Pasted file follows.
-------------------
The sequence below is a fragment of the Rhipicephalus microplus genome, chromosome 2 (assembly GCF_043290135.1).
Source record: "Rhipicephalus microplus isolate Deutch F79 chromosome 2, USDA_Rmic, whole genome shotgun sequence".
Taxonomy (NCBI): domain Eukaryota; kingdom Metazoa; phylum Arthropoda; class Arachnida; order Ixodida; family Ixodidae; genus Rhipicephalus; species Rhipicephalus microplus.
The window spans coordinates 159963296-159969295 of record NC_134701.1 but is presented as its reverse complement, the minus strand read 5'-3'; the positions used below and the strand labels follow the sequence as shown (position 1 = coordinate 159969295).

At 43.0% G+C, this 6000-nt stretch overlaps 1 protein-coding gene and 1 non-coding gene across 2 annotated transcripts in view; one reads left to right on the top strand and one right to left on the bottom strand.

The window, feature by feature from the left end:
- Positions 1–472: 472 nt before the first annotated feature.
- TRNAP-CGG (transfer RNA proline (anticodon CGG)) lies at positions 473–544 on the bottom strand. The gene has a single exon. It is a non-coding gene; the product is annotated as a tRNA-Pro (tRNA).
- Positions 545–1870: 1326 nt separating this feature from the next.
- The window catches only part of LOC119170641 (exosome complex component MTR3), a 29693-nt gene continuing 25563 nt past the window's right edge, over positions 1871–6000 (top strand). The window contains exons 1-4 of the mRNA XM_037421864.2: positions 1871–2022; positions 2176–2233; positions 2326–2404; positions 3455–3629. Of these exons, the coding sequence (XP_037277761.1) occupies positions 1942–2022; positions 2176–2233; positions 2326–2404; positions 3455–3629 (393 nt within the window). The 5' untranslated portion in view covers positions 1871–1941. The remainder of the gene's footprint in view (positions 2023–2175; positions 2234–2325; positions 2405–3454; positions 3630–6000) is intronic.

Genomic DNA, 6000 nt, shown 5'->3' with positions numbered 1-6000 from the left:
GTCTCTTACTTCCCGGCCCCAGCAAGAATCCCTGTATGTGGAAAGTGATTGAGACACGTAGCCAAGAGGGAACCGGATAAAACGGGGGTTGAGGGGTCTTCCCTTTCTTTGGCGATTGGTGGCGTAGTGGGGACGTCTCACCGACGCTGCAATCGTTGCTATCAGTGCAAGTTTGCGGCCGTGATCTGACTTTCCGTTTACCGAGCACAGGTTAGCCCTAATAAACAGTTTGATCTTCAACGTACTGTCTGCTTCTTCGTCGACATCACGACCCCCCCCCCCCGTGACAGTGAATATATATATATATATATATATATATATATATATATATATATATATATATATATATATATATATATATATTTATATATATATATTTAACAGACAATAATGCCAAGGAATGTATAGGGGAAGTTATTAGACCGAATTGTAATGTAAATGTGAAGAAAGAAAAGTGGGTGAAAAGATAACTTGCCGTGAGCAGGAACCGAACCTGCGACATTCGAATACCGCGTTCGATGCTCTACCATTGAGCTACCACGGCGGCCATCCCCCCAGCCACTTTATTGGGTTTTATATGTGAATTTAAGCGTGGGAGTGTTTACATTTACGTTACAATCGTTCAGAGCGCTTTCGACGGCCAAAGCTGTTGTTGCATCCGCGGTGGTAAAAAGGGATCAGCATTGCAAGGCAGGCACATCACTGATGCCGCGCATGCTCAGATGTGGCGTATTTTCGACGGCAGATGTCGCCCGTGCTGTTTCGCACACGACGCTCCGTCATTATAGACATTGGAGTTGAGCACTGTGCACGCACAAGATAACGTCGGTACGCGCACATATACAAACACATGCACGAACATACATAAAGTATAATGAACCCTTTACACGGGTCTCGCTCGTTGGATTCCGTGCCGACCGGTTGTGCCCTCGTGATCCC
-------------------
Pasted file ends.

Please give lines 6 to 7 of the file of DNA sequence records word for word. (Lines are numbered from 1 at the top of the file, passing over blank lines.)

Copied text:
The window, feature by feature from the left end:
- Positions 1–472: 472 nt before the first annotated feature.